My point is this, that her writing created an opportunity for me to comprehend something I would know nothing about, but which would change my view of the world. That is powerful. That is how writing works.  One of the consequences of a sensibility lacking in imaginative power is that the present moment is the focus.  I am not a planner, nor a traveller, I do not know how to fast forward myself imaginatively into a different context, which has far reaching consequences.  Because I am a poor planner , I have developed a reactive personality, I fall into the next moment carelessly, and move across situations with less anxiety than a planner would.  That is possibly the advantage of a lack of imagination.  It is possibly the only one.  To connect, a person has to have empathy, an ability to look at a possibility only imagined, not experienced, and it is through the extraordinary power of novelists and journalists that I have understood this.  I know empathy can be learnt, because I had to learn it from the pages of books and the leaves of journals, the text of poets and philosophers writing throughout the ages and across cultures.  Not everyone has the cultural background or family circumstances that provides the potential for growth; or the extent of growth that is desired.  The hope for them is in the connections made for them by writers of all genres, released into the world and allowed to be absorbed into the core of themselves. Every writer who writes authentically from their own life is giving away the substance of life.  That’s why writing is hard, and why good writing is handed on generation to generation. Writing not only records our heritage, writing IS our heritage.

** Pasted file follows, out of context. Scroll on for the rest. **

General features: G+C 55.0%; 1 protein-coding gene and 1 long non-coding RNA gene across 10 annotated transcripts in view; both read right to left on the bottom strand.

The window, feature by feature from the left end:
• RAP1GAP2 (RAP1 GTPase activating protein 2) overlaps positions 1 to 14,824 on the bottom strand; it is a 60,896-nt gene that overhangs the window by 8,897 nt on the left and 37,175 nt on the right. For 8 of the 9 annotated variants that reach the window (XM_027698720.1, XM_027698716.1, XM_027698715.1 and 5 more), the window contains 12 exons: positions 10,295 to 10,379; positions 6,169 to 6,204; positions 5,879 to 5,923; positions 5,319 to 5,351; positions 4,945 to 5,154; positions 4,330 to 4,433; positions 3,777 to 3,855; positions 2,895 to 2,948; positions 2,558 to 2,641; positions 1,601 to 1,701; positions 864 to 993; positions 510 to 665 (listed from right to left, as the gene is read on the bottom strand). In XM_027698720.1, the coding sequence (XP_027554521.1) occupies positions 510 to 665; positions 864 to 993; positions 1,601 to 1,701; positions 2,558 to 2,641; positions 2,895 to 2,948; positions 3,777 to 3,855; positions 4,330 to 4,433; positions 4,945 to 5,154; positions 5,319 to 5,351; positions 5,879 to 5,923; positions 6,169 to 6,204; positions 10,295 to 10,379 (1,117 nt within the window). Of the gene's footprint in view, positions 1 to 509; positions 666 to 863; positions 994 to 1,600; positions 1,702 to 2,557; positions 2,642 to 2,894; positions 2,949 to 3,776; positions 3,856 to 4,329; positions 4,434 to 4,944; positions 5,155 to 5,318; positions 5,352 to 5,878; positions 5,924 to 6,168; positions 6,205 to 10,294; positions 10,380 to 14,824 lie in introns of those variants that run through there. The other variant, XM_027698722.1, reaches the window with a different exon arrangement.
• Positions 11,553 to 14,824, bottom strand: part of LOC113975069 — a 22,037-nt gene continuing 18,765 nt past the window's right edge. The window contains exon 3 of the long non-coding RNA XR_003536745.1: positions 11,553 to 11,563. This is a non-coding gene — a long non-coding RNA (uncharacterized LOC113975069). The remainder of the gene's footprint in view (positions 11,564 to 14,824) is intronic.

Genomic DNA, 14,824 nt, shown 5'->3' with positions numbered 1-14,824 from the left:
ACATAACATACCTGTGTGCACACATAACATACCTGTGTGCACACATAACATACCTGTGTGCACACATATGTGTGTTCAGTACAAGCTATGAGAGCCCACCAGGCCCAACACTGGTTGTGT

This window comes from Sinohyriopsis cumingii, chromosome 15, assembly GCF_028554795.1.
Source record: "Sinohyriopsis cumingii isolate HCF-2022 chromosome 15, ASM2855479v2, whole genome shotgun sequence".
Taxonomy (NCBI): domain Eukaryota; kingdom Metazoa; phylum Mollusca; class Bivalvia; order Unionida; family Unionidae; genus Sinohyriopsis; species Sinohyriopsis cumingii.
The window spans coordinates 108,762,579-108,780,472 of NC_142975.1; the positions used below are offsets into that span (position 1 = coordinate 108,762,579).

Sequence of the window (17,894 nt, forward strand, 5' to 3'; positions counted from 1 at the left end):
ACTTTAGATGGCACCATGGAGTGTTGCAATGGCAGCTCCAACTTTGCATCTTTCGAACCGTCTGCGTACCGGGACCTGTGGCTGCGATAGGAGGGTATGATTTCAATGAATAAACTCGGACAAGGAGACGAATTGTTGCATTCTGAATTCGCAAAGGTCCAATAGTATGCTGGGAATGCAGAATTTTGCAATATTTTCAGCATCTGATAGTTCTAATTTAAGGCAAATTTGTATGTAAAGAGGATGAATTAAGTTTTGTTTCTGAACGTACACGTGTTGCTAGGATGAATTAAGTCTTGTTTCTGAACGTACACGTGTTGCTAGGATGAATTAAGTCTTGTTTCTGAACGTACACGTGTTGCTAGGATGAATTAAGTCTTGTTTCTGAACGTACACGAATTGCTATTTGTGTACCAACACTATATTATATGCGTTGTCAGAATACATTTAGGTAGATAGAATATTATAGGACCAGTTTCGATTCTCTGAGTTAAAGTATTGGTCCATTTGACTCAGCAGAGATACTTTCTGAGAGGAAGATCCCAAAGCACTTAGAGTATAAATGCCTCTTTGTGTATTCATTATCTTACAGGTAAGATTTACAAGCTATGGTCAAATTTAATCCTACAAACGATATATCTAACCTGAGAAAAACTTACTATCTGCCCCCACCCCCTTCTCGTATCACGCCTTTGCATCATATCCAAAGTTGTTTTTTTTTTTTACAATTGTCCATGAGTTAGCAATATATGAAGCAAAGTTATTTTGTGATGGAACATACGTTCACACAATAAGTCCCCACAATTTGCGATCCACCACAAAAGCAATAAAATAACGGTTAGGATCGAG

David Foster Wallace lived with the realism, possibly the super realism of the depressive. He was aware of the nuances of his own and others thinking, and this is a difficult landscape in which to build a life.  The depressive is not sad, he is dead. That is why Wallace explained that suicide is not a cry for help. It is the rational outcome of a depressives state of mind, the nihilistic understanding that the body continues to function after death of the mind has been experienced, and that is called Hell.  What the depressive forgets in the midst of an episode, is that states of mind are generally temporary.  They function like weather, and like weather, can only be ameliorated and not annihilated.  His was a heroic life, a life where he wanted words to connect, to explain, to give himself some sense of who he was , who he could become, in a world that made no sense.  All our lives are heroic in one sense, that we strive to make sense of an insensible, nonsensical world.  We try, and keep trying because the alternative is one step too far for most of us. David Foster Wallace chose to die.  I respect his choice. I respect his life, his endeavour to communicate. This post began celebrating my early delight in finding a world beyond my immediate experience, and it ends in celebration of all writers who bravely tell us their stories, and reflect our own humanity to us, the flaws, the hopes, the falls and the triumphs.